As seen last year (2014):

For those not aware, XH558 returned to the air a few years ago, but was always on borrowed time as its components were nearing the end of their rated lives, and once reached, there were no new parts or spares left that would be airworthy, so the aircraft’s flying days were always numbered.

September 5th and 6th really are the last days to ever see this aircraft in Scottish skies.

The organisers of the Scottish Airshow have secured this unique aircraft and it will fly at beach front Ayr on Saturday 5th September then land at Glasgow Prestwick Airport. It will be the highlight of the Sunday Aircraft Exhibition where members of the public will be able to see it for one last time and even get up close to take photographs or talk to the flight crew.

Check here for any updates or changes closer to the event:

Scottish Airshow – Prestwick/Ayr 5th & 6th September 2015 | The Scottish Airshow – Prestwick International Airport

See also the Vulcan’s own web site for other opportunities if you are travelling around the country:

Displays / Tours – Vulcan To The Sky

Click on the image below to see a gallery of Vulcan images from over the years, assembled by those nice people at Gizmodo:

Vulcan Farewell

Vulcan Farewell from Gizmodo

July 7, 2015 Posted by | Aviation, Cold War | , , , | Leave a comment

7th Annual Space Auction includes MacBean Scottish connection

While reviewing the list of items on offer in the 7th Bonhams Space History Sale (and coming to the conclusion that I would not be bidding – even a washer that made it into space was not going to meet my budget, at an estimated £470-610), I was intrigued to see that Scottish heritage was being claimed by one of the astronauts, with an artefact from the Apollo 11 mission:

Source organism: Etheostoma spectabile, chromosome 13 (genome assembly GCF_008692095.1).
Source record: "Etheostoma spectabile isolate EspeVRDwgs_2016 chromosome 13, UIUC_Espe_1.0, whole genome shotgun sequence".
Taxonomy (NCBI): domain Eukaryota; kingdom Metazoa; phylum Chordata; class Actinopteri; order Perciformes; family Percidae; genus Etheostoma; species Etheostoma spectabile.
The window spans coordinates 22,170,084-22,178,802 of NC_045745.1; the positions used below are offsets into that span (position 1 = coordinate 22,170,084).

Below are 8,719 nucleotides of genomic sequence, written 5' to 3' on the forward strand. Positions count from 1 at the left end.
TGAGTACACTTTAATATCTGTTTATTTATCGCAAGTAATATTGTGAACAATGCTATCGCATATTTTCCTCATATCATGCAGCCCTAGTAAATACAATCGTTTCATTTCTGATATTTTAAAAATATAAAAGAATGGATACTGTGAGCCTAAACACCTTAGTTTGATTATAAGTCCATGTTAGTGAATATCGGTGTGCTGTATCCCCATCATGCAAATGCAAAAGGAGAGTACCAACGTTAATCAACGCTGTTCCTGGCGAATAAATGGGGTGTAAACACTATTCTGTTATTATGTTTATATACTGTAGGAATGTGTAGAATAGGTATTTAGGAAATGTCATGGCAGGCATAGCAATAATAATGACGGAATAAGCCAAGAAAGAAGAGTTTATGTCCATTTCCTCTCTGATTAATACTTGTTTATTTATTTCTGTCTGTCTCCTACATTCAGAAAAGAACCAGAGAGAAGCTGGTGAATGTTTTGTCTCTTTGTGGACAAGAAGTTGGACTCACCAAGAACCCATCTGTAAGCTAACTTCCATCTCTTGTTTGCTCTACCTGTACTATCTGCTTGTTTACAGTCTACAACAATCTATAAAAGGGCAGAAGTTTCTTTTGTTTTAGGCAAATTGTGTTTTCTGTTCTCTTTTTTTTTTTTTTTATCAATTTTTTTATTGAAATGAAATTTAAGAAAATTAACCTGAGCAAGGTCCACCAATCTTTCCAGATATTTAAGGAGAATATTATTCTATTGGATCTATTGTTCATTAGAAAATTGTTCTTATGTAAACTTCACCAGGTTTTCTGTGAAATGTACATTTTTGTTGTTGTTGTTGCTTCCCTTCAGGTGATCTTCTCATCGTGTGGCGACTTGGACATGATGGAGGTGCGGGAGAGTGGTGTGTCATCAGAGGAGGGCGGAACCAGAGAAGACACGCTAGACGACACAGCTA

FLOWN Cloth, woolen MacBean tartan, 8 x 5 inches. With an Autograph Letter Signed by ALAN BEAN on his personal illustrated letterhead.

INSCRIBED and SIGNED “ALAN L. BEAN / Flown to the Moon / Nov ’69“.

ALAN BEAN’s handwritten provenance letter reads: “I hereby certify that the accompanying MacBean tartan cloth travelled with me to the moon in our command module, Yankee Clipper. I then transferred the tartan to our lunar module Intrepid for descent to the lunar surface. The tartan remained in the lunar module during our 33 hour stay on the Ocean of Storms and was then returned to Earth.

The Macbeans are a 700 year old clan. According to family lore, one of Alan Bean’s ancestors, John MacBean, was exiled to New England in 1652 following his support for the Scottish King Charles II against Cromwell.

My apologies in advance for any spelling errors in the clan name, but I have, as always, quoted the source material as given, and it includes two variants, so I cannot tell which one is the intended correct version in this instance.

I would assume MacBean, but cannot be sure.

Clan MacBean Tartan

Credit: Bonhams – Clan MacBean Tartan

April 15, 2015 Posted by | Aviation | , , , , , | Leave a comment

Drama as helicopter lifts casualty from Wallace Monument

I’m always a sucker for a good helicopter story, so today’s incident at Stirling’s Wallace Monument can’t pass without mention.

Oddly, the Wallace Monument is one of those places I’ve passed hundreds of times, yet never stopped to visit – even when passing the entrance road at the bottom of the hill.

In this case, it’s reported that a teenager was four steps from the top, 67 m up and at the end of 246 steps, when a dislocated knee ended the climb, and made the return trip by the same route… unlikely.

An RAF Sea King rescue helicopter based at Lossiemouth was called in to winch the victim off the 1869 tower, and to hospital.

Helicopter rescue on Wallace Monument after person dislocates knee | Stirling & Central | News

Teenager airlifted from Wallace Monument near Stirling – BBC News

The BBC News article carried this pic credited to Les Calderwood:

Wallace Monument Helicopter Rescue

Wallace Monument Helicopter Rescue

March 15, 2015 Posted by | Aviation, Civilian | , , , , | Leave a comment

Photo surprises still appear